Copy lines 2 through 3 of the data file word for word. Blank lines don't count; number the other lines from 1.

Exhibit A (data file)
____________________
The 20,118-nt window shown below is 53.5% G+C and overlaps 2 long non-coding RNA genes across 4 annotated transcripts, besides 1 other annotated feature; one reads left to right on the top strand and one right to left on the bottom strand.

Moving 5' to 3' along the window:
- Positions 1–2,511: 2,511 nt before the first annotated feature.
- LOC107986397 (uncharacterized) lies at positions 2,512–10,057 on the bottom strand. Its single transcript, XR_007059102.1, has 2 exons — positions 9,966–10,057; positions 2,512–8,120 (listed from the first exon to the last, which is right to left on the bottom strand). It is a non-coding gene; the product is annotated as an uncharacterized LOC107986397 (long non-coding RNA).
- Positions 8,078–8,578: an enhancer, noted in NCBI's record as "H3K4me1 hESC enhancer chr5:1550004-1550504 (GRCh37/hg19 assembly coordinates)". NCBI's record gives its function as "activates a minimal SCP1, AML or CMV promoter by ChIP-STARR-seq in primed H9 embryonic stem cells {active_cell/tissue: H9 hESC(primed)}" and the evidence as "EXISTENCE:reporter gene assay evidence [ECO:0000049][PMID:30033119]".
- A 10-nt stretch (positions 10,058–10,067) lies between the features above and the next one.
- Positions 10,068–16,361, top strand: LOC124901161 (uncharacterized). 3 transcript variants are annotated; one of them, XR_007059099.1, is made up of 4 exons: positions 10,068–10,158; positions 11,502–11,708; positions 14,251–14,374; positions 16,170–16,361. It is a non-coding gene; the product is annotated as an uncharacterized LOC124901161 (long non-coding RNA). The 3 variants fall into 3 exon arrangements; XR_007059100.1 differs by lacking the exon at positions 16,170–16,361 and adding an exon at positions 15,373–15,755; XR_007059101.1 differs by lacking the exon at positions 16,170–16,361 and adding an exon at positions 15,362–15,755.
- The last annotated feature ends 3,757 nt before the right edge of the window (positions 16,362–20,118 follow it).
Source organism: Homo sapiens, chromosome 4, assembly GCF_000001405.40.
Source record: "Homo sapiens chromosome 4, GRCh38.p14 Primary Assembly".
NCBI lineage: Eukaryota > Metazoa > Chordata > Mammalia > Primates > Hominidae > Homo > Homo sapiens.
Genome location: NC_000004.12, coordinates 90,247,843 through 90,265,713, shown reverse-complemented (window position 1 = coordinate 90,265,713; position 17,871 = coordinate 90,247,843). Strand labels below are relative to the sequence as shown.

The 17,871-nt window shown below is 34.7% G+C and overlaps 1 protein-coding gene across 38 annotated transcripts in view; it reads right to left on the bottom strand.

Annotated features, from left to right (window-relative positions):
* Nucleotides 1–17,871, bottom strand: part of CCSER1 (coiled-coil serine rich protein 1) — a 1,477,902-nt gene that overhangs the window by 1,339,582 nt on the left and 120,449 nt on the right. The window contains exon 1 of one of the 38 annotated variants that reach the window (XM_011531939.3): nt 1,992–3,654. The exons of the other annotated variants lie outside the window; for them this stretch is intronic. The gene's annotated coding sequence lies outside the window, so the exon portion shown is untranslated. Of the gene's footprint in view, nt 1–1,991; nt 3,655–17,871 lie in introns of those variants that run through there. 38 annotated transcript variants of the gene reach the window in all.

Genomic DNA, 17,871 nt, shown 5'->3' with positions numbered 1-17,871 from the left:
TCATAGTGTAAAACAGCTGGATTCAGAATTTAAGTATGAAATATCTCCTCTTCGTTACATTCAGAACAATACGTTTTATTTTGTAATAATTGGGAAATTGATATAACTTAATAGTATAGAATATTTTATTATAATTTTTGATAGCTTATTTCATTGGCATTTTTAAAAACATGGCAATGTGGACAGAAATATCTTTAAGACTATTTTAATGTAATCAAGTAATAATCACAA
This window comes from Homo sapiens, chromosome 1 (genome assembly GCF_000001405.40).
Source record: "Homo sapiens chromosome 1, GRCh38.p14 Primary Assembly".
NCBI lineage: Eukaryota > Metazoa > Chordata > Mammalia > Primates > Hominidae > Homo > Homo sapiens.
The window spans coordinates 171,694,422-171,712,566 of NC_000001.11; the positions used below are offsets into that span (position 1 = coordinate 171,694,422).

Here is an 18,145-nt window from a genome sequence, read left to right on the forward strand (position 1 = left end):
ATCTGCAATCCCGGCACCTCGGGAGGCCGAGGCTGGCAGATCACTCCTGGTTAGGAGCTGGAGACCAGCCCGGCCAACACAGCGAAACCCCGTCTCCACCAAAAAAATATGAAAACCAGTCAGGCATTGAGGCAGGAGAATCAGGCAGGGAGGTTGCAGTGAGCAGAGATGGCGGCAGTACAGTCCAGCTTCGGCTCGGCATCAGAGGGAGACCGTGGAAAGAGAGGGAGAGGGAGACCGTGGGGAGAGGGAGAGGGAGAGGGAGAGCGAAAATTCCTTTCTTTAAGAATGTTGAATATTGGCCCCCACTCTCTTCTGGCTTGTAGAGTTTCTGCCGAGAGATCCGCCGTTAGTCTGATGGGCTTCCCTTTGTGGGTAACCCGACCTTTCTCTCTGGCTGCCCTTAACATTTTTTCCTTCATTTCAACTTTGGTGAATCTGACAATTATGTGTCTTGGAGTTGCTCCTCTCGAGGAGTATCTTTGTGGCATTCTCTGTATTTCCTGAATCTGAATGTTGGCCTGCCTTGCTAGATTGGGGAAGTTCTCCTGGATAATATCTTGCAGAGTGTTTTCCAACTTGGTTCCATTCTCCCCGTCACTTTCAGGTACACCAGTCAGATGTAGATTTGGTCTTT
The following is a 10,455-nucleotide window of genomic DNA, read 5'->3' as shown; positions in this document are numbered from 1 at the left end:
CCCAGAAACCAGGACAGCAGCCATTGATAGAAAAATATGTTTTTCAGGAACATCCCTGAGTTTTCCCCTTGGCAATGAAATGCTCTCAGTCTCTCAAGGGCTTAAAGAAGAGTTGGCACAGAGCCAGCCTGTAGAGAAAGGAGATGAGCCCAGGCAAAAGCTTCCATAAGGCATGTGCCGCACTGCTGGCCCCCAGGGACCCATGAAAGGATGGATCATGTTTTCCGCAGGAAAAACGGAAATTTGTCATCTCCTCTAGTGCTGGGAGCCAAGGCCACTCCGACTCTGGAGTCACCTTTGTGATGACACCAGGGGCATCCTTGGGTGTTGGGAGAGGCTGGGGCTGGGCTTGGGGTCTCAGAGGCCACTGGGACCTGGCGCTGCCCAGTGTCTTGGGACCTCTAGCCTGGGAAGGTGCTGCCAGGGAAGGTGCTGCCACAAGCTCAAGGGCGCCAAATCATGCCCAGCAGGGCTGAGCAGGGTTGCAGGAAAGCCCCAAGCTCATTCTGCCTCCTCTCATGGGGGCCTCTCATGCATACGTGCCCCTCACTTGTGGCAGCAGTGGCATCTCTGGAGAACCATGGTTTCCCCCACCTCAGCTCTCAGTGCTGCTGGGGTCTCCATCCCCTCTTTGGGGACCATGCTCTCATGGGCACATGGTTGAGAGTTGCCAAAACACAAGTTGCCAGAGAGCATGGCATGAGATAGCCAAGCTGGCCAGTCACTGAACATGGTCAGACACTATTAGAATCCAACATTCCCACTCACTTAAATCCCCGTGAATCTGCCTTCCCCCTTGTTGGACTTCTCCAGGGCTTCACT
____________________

Moving 5' to 3' along the window:
- Positions 1–2,511: 2,511 nt before the first annotated feature.